A kōbako (香箱) is an incense storage box used in kōdō (香道, "Way of Incense"), the traditional Japanese art which involves using and appreciating incense within a structure of codified conduct. It can be used to store the items needed for the incense-comparing games. called kumikō (組香) and genjikō (源氏香). The similar word kobako (小箱; note the short o rather than long ō in the first syllable) means "small box" in Japanese.
The kōbako is somewhat similar to a kōgō, an incense box used in the Japanese tea ceremony. However, "the kōbako was usually a little larger than the kōgō, and sometimes had a small tray or small boxes to go with it."
The rugged Sōunkyō Gorge in Japan's Daisetsuzan National Park has an area of "fantastic crags". "The narrowest section of the gorge is called Kobako, or "Small Box", because of the enclosed feeling imparted by the towering rock pillars shooting up from the riverbanks." 
In 1936, Bourjois introduced a perfume called Kobako, which was packaged in a container "inspired by an old lacquered cabinet". The perfume, described as a "Chypre Floral fragrance", is still on the market.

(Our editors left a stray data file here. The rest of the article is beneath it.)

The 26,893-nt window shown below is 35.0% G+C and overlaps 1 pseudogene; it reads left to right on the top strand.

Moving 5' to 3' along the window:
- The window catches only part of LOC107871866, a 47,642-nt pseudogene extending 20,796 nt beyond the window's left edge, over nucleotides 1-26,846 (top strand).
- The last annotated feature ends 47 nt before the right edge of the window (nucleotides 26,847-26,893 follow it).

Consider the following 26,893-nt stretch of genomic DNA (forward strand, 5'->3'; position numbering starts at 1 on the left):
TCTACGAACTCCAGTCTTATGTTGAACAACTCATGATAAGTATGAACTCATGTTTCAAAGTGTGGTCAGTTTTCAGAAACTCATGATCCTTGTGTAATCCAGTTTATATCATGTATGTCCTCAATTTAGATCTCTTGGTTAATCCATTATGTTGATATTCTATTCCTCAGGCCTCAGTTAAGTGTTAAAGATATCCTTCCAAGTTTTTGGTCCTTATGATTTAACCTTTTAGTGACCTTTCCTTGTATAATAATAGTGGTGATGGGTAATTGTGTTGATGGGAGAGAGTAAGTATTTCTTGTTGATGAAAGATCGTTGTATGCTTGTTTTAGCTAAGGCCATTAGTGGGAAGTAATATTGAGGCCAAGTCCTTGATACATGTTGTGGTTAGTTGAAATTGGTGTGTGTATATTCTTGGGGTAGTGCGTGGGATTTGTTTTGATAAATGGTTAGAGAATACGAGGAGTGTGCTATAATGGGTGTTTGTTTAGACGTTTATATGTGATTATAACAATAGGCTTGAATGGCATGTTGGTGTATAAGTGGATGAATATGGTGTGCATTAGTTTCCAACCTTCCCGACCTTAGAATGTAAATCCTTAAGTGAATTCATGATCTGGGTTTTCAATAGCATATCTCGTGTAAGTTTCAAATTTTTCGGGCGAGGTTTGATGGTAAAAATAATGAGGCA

According to Kunihiko Kasahara, there is a traditional origami pattern called a Tsuno Kobako, which is identified as a "folded pouch for perfume". This paper folding pattern goes back at least to 1734, when it appeared in a book called Ranma Zushiki.
Kōbako is a slang term for "vagina" in Japanese. It is among several such slang terms for the vagina that "have flourished since the Edo period, and have been sharpened by centuries of persistent use".
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Media related to Kōbako at Wikimedia Commons